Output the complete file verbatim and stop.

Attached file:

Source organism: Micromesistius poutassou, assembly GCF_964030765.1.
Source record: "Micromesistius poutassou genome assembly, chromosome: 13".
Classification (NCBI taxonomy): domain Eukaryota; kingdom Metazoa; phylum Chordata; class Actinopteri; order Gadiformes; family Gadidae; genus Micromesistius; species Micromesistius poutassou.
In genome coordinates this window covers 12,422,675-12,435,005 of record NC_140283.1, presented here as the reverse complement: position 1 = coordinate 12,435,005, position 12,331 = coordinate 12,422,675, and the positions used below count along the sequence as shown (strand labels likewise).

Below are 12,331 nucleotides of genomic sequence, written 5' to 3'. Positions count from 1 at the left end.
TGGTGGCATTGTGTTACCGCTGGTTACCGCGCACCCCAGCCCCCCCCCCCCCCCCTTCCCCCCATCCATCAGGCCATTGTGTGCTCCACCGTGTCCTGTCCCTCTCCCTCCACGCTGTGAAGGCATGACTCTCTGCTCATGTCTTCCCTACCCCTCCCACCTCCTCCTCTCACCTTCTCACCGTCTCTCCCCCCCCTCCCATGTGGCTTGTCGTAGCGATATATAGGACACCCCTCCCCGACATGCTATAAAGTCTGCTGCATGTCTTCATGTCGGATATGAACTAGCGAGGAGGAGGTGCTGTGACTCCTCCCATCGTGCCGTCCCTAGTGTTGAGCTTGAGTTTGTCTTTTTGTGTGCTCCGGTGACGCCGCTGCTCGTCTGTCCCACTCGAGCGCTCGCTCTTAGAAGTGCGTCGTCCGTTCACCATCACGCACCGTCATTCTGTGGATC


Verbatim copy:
Source organism: Micromesistius poutassou, assembly GCF_964030765.1.
Source record: "Micromesistius poutassou genome assembly, chromosome: 13".
Classification (NCBI taxonomy): domain Eukaryota; kingdom Metazoa; phylum Chordata; class Actinopteri; order Gadiformes; family Gadidae; genus Micromesistius; species Micromesistius poutassou.
In genome coordinates this window covers 12,422,675-12,435,005 of record NC_140283.1, presented here as the reverse complement: position 1 = coordinate 12,435,005, position 12,331 = coordinate 12,422,675, and the positions used below count along the sequence as shown (strand labels likewise).

Below are 12,331 nucleotides of genomic sequence, written 5' to 3'. Positions count from 1 at the left end.
TGGTGGCATTGTGTTACCGCTGGTTACCGCGCACCCCAGCCCCCCCCCCCCCCCCTTCCCCCCATCCATCAGGCCATTGTGTGCTCCACCGTGTCCTGTCCCTCTCCCTCCACGCTGTGAAGGCATGACTCTCTGCTCATGTCTTCCCTACCCCTCCCACCTCCTCCTCTCACCTTCTCACCGTCTCTCCCCCCCCTCCCATGTGGCTTGTCGTAGCGATATATAGGACACCCCTCCCCGACATGCTATAAAGTCTGCTGCATGTCTTCATGTCGGATATGAACTAGCGAGGAGGAGGTGCTGTGACTCCTCCCATCGTGCCGTCCCTAGTGTTGAGCTTGAGTTTGTCTTTTTGTGTGCTCCGGTGACGCCGCTGCTCGTCTGTCCCACTCGAGCGCTCGCTCTTAGAAGTGCGTCGTCCGTTCACCATCACGCACCGTCATTCTGTGGATC